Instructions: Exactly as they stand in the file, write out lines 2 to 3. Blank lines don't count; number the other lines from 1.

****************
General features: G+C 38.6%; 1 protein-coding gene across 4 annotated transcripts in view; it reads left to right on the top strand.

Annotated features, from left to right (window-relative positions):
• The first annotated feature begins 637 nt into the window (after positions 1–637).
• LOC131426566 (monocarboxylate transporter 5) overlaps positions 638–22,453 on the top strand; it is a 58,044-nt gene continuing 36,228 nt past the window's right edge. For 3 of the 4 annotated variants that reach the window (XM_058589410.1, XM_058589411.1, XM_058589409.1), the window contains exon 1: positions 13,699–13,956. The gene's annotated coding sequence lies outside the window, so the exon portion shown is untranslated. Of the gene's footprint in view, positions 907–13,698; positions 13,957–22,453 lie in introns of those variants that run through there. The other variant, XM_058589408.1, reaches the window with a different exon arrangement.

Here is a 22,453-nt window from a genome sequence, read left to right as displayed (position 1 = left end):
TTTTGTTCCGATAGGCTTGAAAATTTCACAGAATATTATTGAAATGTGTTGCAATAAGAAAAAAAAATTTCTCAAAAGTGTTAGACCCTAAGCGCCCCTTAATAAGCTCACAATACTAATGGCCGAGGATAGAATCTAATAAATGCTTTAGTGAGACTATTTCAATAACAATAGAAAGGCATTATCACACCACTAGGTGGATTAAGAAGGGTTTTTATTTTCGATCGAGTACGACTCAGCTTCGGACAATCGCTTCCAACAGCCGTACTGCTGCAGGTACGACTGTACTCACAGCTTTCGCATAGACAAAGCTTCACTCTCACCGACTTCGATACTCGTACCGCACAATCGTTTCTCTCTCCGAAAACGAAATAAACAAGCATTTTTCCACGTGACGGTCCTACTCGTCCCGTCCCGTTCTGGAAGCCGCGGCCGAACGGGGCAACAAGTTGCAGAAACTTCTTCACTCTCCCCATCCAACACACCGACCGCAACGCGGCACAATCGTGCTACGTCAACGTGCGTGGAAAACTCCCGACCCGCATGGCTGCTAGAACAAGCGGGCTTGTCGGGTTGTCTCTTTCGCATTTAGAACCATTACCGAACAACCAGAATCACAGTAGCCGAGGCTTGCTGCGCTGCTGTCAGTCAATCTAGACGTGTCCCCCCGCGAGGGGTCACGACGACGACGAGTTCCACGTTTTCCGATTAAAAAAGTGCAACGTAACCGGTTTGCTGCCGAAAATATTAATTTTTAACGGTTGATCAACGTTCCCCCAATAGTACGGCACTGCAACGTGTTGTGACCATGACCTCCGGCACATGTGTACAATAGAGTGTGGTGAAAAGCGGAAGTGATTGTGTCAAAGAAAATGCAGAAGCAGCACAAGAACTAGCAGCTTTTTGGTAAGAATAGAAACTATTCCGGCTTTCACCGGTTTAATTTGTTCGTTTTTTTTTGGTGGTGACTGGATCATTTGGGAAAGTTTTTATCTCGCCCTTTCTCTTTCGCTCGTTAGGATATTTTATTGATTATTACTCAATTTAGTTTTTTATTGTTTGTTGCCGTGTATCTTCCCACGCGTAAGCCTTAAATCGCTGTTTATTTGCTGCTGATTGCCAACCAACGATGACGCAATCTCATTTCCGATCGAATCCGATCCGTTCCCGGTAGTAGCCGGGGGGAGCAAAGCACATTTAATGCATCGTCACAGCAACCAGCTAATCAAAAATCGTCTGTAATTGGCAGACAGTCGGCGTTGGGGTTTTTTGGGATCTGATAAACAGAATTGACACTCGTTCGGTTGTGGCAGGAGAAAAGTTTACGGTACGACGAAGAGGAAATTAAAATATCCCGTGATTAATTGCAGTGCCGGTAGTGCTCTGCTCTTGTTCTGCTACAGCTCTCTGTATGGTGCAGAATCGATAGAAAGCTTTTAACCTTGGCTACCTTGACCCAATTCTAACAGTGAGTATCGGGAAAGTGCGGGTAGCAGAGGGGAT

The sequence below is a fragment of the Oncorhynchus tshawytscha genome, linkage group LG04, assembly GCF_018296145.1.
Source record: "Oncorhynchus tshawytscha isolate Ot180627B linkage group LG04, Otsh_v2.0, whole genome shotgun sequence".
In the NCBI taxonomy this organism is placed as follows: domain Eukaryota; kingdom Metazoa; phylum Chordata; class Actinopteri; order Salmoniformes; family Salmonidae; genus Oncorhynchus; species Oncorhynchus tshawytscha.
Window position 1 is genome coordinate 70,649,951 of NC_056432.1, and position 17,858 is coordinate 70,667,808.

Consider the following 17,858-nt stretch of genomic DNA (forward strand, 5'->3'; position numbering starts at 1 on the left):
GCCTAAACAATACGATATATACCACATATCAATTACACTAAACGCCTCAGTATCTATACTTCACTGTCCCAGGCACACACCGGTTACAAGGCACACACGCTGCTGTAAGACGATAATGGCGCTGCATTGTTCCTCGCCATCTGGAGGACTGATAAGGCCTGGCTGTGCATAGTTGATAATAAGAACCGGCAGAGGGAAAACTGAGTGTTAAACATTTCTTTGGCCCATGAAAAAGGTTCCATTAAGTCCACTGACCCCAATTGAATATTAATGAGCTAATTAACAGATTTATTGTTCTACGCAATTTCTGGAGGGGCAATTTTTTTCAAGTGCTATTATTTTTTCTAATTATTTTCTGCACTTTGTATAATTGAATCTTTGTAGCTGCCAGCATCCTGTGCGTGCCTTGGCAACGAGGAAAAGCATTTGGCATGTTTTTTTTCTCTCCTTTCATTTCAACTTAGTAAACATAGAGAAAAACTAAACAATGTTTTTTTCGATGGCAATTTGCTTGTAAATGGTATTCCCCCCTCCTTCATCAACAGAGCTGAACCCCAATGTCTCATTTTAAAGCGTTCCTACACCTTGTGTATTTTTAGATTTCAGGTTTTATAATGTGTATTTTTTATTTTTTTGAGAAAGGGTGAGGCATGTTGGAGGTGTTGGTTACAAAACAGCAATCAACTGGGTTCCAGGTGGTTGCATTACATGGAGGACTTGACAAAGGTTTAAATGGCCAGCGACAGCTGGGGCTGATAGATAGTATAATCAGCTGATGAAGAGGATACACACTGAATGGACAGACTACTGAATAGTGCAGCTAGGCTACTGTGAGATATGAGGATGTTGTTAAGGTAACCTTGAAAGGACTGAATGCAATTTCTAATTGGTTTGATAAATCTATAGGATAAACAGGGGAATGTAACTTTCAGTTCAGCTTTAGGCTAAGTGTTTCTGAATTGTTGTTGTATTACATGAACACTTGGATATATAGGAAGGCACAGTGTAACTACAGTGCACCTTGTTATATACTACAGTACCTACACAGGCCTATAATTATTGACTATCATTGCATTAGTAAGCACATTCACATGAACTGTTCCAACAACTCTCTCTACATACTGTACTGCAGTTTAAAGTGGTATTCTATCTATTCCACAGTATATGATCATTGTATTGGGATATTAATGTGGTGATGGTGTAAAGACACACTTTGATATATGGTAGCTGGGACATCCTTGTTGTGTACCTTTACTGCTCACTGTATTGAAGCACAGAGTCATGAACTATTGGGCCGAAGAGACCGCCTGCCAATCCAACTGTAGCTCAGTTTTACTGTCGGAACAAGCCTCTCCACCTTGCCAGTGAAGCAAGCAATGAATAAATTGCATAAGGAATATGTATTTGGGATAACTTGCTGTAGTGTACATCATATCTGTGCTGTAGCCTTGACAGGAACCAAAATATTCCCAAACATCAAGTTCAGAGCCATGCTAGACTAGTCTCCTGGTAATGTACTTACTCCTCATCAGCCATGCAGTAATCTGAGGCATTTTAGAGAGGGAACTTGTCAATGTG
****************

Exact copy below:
Annotated features, from left to right (window-relative positions):
• The first annotated feature begins 637 nt into the window (after positions 1–637).